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B o o k r e v ie w s 2 1 3 they knew it because they are taught to fear this complex animal. Other names hold different meanings; it is no accident that the elder holy woman, spiritual matriarch of the community, is named Mrs. John Edwards, whose long-departed husband bore an uncanny resemblance to the Puritan mystic. Humans also mir­ ror mythic figures of Apache and Choctaw fable throughout the novel, and the interweaving of Apache and Choctaw myths makes worthwhile a trip to the bookshelf for Apache creation stories and Choctaw eschatological lore. As the story progresses, it becomes clear that this Apache community knows far more about Jake than he knows about himself. In brief, mixed-blood Vietnam veteran Jacob Nashoba is the local game warden, who frequently hikes alone into the Dark River Canyon. Jake is estranged from his wife due to his inability to adjust to her extended family and due to his untreated post-traumatic stress. Early in the novel, Nashoba ignores orders by the tribal CEO to cease travel into the canyon and goes looking for his granddaughter, who has talked a local entrepreneur who sells vision quests to rich tourists into leaving her in the canyon for her own vision quest. While searching for his granddaughter, Jake encounters a paramilitary band who have paid offthe tribal CEO to conduct their war games in the canyon. Members of this group recognize the adversarial Jake as their presumed-dead comrade from Vietnam war days. And just as it begins to look like the classic western machowar -hero-rescues-innocent-maiden-against-great-odds novel, Owens decon­ structs every carefully established preconceived notion he has lulled the reader into adopting about Indians, about literature, and about narrators of stories. Nothing is as it would seem. Absolutely nothing. Two thumbs up for Dark River, Owens’s most sophisticated novel yet. Contemporary American Indian Literatures and the Oral Tradition. By Susan Berry Brill de Ramirez. Tucson: University of Arizona Press, 1999. 259 pages, $40.00/$ 19.95. Reviewed by William M. Clements Arkansas State University Approaching contemporary Native American writing through conven­ tional critical approaches has yielded some useful insights into this important and vital body of literature. But, as Susan Berry Brill de Ramirez’s study shows, those approaches are limiting; there’s much more that the reader can do with this literature by using less objectifying, hegemonic, or—to use Brill de Ramirez’s favorite adjective for these approaches—“discursive” ways of reading fiction and poetry that are clearly grounded as much, if not more, in local oral traditions as in the great tradition of western writing. While there may be sev­ eral ways of getting into this literature without the baggage of western-based criticism, Brill de Ramirez opts for “conversivity,” a concept drawn largely from the ideas of the philosopher Ludwig Wittgenstein, about whom she has pub­ 2 1 4 WAL 3 5 .1 S u m m e r 2 0 0 0 lished an earlier book. Brill de Ramirez uses “conversivity” in two complementary ways: to describe the power ofstorytelling to transform and revitalize (cf. conversion) and to stress the relationship between storyteller and his or her listening audience (cf. con­ versation). Contemporary Native American written literatures, extending the processes of oral tradition, embody such “conversive structures” as “privileging of relationality over individuality, domains inwhich meaningfulness is defined relationally rather than semiotically, voice shifts that reflect the presence and neces­ sity of participatory listener-readers, and repetition for learning rather than for memorization” (6). The literary scholar who approaches works bycontemporary American Indian writers conversively will eschew a priori critical models that tend to mute the actual voices present in those works and enter the storytelling process themselves by serving as guides for other readers and by demonstrating the transformative potential of storytelling. After introducing conversivity, particularly as it derives from Wittgen­ stein, Brill de Ramirez applies her approach to the art of several Native American writers—for instance, N. Scott Momaday, Leslie Marmon Silko, and James Welch, whose works have already received considerable attention from scholars and critics—and others who have not figured prominently in scholarly...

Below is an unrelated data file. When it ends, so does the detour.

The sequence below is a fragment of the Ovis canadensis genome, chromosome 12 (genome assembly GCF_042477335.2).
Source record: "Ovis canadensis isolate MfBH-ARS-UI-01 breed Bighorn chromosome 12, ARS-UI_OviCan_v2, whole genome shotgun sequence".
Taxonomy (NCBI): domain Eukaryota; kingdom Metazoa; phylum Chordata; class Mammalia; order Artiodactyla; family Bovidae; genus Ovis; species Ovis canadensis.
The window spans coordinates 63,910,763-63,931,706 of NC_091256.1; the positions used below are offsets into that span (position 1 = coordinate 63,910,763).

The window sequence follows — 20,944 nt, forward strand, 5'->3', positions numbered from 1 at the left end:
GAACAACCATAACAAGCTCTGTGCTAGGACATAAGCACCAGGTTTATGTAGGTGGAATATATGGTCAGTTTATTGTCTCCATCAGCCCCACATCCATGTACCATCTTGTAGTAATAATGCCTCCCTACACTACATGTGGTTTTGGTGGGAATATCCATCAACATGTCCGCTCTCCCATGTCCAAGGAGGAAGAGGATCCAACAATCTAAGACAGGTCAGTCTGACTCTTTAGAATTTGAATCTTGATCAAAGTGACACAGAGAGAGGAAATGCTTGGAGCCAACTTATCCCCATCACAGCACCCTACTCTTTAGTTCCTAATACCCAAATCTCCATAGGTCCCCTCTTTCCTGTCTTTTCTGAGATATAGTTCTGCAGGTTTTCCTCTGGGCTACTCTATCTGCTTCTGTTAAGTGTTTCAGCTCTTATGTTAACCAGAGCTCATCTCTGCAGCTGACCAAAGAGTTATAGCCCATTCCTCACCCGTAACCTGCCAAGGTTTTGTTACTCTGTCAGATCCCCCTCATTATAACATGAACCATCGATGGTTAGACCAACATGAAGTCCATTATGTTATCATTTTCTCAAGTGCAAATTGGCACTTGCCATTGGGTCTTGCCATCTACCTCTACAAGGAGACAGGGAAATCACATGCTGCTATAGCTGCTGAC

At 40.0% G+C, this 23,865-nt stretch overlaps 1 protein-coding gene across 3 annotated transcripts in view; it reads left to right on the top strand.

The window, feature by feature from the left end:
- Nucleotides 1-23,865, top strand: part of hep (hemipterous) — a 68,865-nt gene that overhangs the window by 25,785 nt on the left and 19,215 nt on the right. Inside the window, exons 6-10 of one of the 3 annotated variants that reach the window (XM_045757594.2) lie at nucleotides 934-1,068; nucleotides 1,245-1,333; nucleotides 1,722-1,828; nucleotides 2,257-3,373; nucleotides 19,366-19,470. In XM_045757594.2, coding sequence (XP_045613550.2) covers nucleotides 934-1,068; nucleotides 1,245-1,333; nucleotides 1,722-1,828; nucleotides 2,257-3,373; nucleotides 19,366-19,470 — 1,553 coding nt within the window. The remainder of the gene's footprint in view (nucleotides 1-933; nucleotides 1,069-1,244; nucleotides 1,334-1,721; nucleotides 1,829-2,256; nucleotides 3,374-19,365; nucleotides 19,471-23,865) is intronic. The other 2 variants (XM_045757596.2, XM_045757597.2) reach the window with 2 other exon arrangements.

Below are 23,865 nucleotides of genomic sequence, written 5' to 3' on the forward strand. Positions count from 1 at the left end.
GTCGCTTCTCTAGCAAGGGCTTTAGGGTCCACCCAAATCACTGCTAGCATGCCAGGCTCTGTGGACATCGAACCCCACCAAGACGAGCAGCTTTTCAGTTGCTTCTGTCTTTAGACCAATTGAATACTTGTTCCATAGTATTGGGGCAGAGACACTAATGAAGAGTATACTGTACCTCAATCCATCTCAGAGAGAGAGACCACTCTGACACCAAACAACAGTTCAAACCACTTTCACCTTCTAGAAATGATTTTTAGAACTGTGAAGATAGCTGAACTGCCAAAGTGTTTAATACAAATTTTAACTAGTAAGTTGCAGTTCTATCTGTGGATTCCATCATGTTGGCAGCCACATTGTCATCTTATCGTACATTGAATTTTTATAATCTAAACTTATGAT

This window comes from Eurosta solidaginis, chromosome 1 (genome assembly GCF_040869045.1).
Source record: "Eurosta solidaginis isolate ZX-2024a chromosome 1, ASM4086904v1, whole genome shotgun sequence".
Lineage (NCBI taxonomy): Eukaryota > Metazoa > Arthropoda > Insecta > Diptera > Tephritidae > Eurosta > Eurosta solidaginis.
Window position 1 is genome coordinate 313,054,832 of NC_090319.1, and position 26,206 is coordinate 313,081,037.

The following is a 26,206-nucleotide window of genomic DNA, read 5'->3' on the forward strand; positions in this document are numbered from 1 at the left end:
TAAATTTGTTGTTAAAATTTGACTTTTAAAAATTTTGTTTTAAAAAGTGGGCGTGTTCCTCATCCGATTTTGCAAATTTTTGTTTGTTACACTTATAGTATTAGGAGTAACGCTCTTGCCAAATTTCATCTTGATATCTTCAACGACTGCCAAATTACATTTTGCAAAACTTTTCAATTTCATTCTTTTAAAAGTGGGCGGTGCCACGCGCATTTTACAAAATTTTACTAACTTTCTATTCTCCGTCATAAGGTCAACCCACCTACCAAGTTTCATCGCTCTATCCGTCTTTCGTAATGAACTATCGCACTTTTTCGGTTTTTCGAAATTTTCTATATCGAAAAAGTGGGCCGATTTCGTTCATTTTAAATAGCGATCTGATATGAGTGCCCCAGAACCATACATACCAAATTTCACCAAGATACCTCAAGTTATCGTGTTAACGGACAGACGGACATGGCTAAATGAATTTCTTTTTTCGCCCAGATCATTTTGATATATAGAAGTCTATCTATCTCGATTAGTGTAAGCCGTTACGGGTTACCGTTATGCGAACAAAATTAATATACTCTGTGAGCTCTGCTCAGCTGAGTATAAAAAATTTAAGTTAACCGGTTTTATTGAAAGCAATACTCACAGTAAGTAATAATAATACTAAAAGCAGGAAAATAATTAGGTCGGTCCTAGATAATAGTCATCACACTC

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pp. 213-214
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